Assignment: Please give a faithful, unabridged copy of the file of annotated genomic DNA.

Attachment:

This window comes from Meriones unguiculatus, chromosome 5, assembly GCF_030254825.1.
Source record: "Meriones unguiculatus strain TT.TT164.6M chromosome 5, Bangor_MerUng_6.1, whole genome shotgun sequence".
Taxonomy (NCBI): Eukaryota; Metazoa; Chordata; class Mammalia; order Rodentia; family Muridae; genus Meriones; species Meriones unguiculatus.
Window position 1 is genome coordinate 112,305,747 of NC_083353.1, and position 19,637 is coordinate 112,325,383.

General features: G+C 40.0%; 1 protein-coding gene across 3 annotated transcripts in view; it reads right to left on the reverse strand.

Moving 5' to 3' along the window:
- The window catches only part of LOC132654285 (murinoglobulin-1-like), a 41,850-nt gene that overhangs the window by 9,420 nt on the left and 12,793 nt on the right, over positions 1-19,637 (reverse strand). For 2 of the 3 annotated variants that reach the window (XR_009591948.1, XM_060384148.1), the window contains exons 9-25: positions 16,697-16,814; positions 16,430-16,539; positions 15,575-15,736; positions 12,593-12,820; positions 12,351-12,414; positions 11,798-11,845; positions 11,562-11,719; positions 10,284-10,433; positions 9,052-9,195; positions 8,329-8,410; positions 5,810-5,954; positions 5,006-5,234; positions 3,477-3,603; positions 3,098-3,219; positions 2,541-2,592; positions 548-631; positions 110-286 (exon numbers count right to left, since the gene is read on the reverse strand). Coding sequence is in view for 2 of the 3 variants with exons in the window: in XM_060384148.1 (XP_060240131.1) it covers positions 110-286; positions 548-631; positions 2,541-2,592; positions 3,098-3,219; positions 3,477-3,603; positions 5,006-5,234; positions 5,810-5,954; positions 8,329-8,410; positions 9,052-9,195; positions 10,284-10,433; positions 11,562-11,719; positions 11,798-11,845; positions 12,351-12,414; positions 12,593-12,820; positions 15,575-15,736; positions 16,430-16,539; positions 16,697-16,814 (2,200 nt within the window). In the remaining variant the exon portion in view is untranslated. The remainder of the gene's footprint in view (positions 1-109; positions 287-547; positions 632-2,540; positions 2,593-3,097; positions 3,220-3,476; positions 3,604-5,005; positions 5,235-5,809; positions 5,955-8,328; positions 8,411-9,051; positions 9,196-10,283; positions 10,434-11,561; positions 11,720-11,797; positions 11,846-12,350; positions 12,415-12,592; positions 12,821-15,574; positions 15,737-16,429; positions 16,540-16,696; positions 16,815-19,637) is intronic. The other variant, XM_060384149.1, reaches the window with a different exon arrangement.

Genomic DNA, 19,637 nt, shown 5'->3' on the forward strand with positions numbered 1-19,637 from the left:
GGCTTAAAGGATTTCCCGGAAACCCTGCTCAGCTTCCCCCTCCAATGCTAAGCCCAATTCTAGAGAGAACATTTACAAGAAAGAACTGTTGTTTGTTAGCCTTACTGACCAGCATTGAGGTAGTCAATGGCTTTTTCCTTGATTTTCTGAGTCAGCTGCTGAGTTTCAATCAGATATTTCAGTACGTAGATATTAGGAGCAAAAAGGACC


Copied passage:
This window comes from Meriones unguiculatus, chromosome 5, assembly GCF_030254825.1.
Source record: "Meriones unguiculatus strain TT.TT164.6M chromosome 5, Bangor_MerUng_6.1, whole genome shotgun sequence".
Taxonomy (NCBI): Eukaryota; Metazoa; Chordata; class Mammalia; order Rodentia; family Muridae; genus Meriones; species Meriones unguiculatus.
Window position 1 is genome coordinate 112,305,747 of NC_083353.1, and position 19,637 is coordinate 112,325,383.

General features: G+C 40.0%; 1 protein-coding gene across 3 annotated transcripts in view; it reads right to left on the reverse strand.

Moving 5' to 3' along the window:
- The window catches only part of LOC132654285 (murinoglobulin-1-like), a 41,850-nt gene that overhangs the window by 9,420 nt on the left and 12,793 nt on the right, over positions 1-19,637 (reverse strand). For 2 of the 3 annotated variants that reach the window (XR_009591948.1, XM_060384148.1), the window contains exons 9-25: positions 16,697-16,814; positions 16,430-16,539; positions 15,575-15,736; positions 12,593-12,820; positions 12,351-12,414; positions 11,798-11,845; positions 11,562-11,719; positions 10,284-10,433; positions 9,052-9,195; positions 8,329-8,410; positions 5,810-5,954; positions 5,006-5,234; positions 3,477-3,603; positions 3,098-3,219; positions 2,541-2,592; positions 548-631; positions 110-286 (exon numbers count right to left, since the gene is read on the reverse strand). Coding sequence is in view for 2 of the 3 variants with exons in the window: in XM_060384148.1 (XP_060240131.1) it covers positions 110-286; positions 548-631; positions 2,541-2,592; positions 3,098-3,219; positions 3,477-3,603; positions 5,006-5,234; positions 5,810-5,954; positions 8,329-8,410; positions 9,052-9,195; positions 10,284-10,433; positions 11,562-11,719; positions 11,798-11,845; positions 12,351-12,414; positions 12,593-12,820; positions 15,575-15,736; positions 16,430-16,539; positions 16,697-16,814 (2,200 nt within the window). In the remaining variant the exon portion in view is untranslated. The remainder of the gene's footprint in view (positions 1-109; positions 287-547; positions 632-2,540; positions 2,593-3,097; positions 3,220-3,476; positions 3,604-5,005; positions 5,235-5,809; positions 5,955-8,328; positions 8,411-9,051; positions 9,196-10,283; positions 10,434-11,561; positions 11,720-11,797; positions 11,846-12,350; positions 12,415-12,592; positions 12,821-15,574; positions 15,737-16,429; positions 16,540-16,696; positions 16,815-19,637) is intronic. The other variant, XM_060384149.1, reaches the window with a different exon arrangement.

Genomic DNA, 19,637 nt, shown 5'->3' on the forward strand with positions numbered 1-19,637 from the left:
GGCTTAAAGGATTTCCCGGAAACCCTGCTCAGCTTCCCCCTCCAATGCTAAGCCCAATTCTAGAGAGAACATTTACAAGAAAGAACTGTTGTTTGTTAGCCTTACTGACCAGCATTGAGGTAGTCAATGGCTTTTTCCTTGATTTTCTGAGTCAGCTGCTGAGTTTCAATCAGATATTTCAGTACGTAGATATTAGGAGCAAAAAGGACC